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Mark Lisac’s Image Decay returns to the pugnacious world of backroom politics laid out in his award-nominated Where the Bodies Lie. Set again in that “unnamed capital city east of the Rockies,” where the Brutalist architecture of the downtown core reflects the body politic laid bare.
When a cantankerous ex-government photographer seeks ownership of his prints, the powers that be are determined to prevent the release of certain sensitive photos. Set in the 1990s, this political thriller delves into questions of identity and memory, established power and its fears and secrets, old stock versus newcomers, belonging and alienation. Image Decay investigates the intricacies of political manipulation, personal anxieties, and how history must be seen to be confronted.
EXCERPT FROM IMAGE DECAY:
“I’m taking one of Becker’s dogs hostage. It’s one of his special pets. He calls her Mitzi. She may or may not still be alive by the time you read this. That’s up to Becker.
“The son of a bitch won’t listen to reason so he’ll have to deal with a madman. That’s what I am now. A mad man, which is also what I am, would steal a dog and hold it hostage. A madman would try to explain himself. Which is what I’m doing now.
“Becker stole my photos. Maybe not technically. He didn’t break into my shop one night and carry off the cases. He might as well have. They said I walked off my old photographer’s job with a government Hasselblad. Total bull. Manchester said I could have it. It was sort of a gold watch deal, a present for years of loyal service. But after I left they wanted it back. I’d sold it by then and was still short of money.
“Becker brokered the deal to have my photos donated to the archives. I could have sold them for a lot more than the Hasselblad was worth. He knew that, the son of a bitch. It was worth it to me then to get them off my back. I was getting worried about proper storage of the negatives and prints anyway. They last a long time but need proper care.
“But here’s where it went wrong. They didn’t let me cull the collection first. It was pick up the boxes and go. The lawyer in Becker’s department said I agreed to sell the collection and there was nothing in the agreement that said I could take anything out. Becker’s a cabinet minister. He could have let me have a look through. But no. He had it in for me for some reason.
“That was bad enough. I figured I could live with it. The photos would get stored somewhere. A few of the personal shots I took on the side when I was on government work might make it into a display case at the museum. Everyone wants to see candid photos of Manchester, that old con man, and the collection of mental dwarfs he pretended helped him run the government, right? There were some nice ones of historic oil wells too.
“That wasn’t to be. I’ve heard someone has started snooping through the collection. I wouldn’t be surprised if it was Becker himself. Then I heard someone has been assigned to look into new technology that may make it possible to transfer everything into copies on a computer. It’s got something to do with changing everything from physical copies to electronic simulations, the way that’s happened with turning vinyl records into CDs. Instead of chemical film or grains of silver nitrate the pictures get turned into a bunch of ones and zeros in a computer. The bright boys call this digitization, I hear. You may think it sounds farfetched but I’ll tell you, when I got to Hollywood in the late 1940s television sounded like a novelty. Five years later it started destroying the movies. And once real things get turned into electricity they can spread all over. They could decide to they could decide to ‘digitize’ everything and put it on this thing they call the Internet. Digitize. I never agreed to that. I agreed to let the photos go into the archives.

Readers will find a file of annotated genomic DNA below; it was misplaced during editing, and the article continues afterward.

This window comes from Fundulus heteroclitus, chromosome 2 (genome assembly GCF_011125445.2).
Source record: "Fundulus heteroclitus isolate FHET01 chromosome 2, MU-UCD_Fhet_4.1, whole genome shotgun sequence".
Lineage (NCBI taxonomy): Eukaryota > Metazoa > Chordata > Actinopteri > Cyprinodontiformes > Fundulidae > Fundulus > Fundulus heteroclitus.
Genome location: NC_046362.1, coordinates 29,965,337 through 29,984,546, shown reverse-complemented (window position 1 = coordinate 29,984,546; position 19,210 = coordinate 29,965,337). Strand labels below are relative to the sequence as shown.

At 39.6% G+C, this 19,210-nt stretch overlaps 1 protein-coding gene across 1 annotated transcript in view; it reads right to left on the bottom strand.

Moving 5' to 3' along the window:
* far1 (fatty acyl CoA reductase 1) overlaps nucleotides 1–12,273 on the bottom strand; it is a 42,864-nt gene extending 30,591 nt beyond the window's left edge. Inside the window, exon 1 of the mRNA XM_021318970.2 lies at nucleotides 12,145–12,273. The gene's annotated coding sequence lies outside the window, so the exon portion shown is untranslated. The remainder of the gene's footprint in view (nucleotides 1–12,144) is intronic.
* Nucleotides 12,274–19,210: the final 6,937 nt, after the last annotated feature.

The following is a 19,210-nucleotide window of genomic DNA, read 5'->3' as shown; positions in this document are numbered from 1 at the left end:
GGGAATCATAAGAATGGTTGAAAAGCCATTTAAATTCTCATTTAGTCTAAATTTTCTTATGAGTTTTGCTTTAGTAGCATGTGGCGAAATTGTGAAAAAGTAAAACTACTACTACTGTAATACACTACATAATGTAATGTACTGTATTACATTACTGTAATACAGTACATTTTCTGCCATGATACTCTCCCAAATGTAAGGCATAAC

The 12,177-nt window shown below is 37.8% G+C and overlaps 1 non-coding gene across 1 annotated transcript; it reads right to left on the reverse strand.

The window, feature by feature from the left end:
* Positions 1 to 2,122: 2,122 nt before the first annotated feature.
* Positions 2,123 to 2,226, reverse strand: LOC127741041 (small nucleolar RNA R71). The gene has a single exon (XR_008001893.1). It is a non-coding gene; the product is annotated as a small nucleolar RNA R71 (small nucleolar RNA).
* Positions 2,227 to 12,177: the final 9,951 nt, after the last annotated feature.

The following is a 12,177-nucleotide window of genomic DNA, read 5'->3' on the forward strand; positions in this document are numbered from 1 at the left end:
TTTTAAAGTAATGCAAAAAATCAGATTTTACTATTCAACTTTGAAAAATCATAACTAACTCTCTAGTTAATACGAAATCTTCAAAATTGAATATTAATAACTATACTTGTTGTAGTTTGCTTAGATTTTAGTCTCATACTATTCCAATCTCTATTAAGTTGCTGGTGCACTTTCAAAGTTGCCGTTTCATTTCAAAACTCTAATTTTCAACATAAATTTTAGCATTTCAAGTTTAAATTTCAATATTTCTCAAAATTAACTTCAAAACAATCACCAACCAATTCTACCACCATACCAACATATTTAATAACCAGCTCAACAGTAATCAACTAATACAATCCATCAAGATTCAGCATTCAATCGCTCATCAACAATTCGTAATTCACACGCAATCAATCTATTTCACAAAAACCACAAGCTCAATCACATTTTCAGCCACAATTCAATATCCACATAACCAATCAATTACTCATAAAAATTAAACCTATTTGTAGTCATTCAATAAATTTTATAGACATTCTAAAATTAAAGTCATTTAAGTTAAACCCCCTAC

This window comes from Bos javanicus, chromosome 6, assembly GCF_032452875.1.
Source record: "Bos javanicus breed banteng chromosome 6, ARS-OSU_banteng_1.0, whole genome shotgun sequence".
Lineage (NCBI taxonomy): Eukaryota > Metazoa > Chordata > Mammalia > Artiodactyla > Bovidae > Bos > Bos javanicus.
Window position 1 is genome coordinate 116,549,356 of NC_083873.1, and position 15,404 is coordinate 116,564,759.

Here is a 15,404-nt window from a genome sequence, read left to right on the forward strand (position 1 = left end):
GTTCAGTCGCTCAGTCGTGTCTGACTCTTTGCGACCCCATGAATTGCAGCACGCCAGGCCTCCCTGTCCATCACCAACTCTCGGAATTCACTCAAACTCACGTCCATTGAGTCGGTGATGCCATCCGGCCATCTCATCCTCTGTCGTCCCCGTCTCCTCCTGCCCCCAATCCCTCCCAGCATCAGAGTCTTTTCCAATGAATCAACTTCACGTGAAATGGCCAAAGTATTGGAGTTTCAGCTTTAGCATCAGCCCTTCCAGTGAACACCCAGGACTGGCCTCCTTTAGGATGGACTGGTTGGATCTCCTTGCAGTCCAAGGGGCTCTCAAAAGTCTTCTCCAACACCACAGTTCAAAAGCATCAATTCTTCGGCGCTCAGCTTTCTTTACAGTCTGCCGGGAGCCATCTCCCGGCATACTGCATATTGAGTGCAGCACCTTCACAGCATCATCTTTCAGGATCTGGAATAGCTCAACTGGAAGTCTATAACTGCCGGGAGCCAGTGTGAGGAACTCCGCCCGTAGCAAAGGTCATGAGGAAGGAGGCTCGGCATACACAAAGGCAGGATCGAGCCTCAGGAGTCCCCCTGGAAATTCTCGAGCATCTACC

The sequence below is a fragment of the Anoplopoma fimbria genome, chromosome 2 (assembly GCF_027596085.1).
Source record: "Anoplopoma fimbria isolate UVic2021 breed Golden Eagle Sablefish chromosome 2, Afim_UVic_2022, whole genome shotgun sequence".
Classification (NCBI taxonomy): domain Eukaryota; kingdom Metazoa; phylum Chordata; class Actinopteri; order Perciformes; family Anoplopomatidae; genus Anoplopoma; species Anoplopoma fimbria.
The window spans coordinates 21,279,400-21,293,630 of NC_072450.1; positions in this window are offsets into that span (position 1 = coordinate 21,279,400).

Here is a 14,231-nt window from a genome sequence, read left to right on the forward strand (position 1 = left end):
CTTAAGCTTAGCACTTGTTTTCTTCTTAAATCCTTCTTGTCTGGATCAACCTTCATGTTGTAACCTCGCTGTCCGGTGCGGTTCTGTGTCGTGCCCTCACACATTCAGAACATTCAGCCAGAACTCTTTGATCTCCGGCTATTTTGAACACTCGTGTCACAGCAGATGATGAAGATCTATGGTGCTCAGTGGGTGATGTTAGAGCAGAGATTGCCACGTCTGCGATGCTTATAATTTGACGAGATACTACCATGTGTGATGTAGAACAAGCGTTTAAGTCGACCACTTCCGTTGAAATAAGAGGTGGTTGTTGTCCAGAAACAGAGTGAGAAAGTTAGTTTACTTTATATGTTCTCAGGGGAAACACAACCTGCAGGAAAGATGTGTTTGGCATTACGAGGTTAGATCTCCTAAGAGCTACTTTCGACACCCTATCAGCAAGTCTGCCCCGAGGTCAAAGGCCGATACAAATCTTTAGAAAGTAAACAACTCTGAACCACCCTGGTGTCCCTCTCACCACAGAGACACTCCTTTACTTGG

“If they go that way, their idea isn’t to preserve anything, it’s to chew it up and spit it out into garbage. They want to turn silver nitrate and paper into electrons. It’s a perversion. Photographs are meant to record a passing moment and keep it forever. Converting them into an arrangement of electrons in a computer explodes them. It destroys them like an atomic bomb. You can’t take something meant to last through time and make it ephemeral—you didn’t think I knew words like that did you? Oh yeah. When I lived in Hollywood I drank now and then with screenwriters, back when they weren’t afraid of words and ideas.
“Then there’s the invasion of privacy. There are photos in that collection that aren’t meant to be seen, at least not in my lifetime. Why didn’t I destroy them, you say? Because they happened and can’t be erased. Because I could not bear to see them erased from the record of life. But I thought they would be preserved out of sight, saved but unseen until it didn’t matter anymore. Now it looks like someday they’ll want to put these photographs on a computer network. God knows who might see them. It isn’t meant to be.
“Becker is the culture minister. He could stop it. He won’t. I’m going to make him stop. He loves his dogs too much to let Mitzi die. He’d let me drop a person off the bridge but he won’t let me drop a dog. That’s what I’m counting on anyway.
“By tomorrow this should all be cleared away. Come and see me in my shop. If I’m not out in the front I’ll be in the time machine. If I’m not there I’ll be in jail, or maybe the river.”
“A daring quest to destroy the evidence of events best forgotten challenges the reader to examine the power of personal memory, in this intriguing novel from one of Canada’s most insightful writers.”